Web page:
I review Daniel King's Chessbase DVD "PowerPlay 4: Start Right"
Here we have yet another PowerPlay DVD, this time it's on opening play. It's clear to me now what kind of a player GM Daniel King is, he loves to attack all the time and idolizes guys like Tal for their initiative-seeking ways. As such he chooses openings which create attacking chances immediately. Oddly enough this has been more or less the opposite of my opening approach as I have tended to be a bit stodgy in my choices. I'm not a natural risk-taker and I'm far too lazy to calculate much of anything, so I've leaned towards a small positional advantage or perhaps some relaxed pressure.
That being said I really enjoyed this DVD as it made me look at the openings (and planning in general) in a totally different way. The theme of this DVD is speedy development and keeping (or grabbing) the initiative in the opening, so it forced me to stretch my weary brain to find moves that put the maximum pressure on immediately.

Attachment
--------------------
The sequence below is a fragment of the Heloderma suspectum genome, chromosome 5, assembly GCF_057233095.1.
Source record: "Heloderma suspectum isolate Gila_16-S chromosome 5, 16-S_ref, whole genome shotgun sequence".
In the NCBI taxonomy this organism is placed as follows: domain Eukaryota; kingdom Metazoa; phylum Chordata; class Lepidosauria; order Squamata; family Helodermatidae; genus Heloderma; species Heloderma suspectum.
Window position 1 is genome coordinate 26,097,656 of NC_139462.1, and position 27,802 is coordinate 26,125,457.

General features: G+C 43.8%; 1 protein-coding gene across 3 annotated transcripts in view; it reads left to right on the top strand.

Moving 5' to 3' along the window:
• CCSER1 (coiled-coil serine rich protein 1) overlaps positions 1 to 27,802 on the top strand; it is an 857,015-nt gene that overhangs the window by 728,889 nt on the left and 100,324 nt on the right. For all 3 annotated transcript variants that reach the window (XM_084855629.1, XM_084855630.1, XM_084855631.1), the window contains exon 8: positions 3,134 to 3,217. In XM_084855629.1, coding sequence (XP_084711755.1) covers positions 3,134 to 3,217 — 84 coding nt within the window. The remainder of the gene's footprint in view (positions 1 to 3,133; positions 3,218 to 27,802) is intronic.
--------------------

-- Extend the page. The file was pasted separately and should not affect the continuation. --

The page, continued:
As usual the DVD is split into a lecture and a test-question section. There are 13 lectures, each with a theme like "quick development" or "sacking a pawn for initative" and all that stuff. He goes over games of Morphy, Hodgson, and Tal to show some of these ideas in action. Later on he goes over some opening lines that he has used that tend to encourage aggressive play. Things like gambit ideas vs. the Qc2 nimzo and aggressive variations of the Trompowsky.
The test questions are a bit different as he goes over complete games a lot of the time, asking you to find the best moves throughout the whole game. This was great for me, as again I tend towards a more straightforward, less aggressive style of chess so this made me look at different sorts of moves and actually calculate some aggressive lines. Good stuff!
I have one minor quibble with the presentation and that is the lack of video editing done by chessbase. A few times on the DVD GM King's voice gets pretty tired and he hacks and coughs (and slurps on water) quite a lot...a few minutes spent in an editing room could fix all that but chessbase seems to be too lazy. Oh well, minor stuff.
All in all a good DVD for those who need to get out of an opening rut and spice up their life.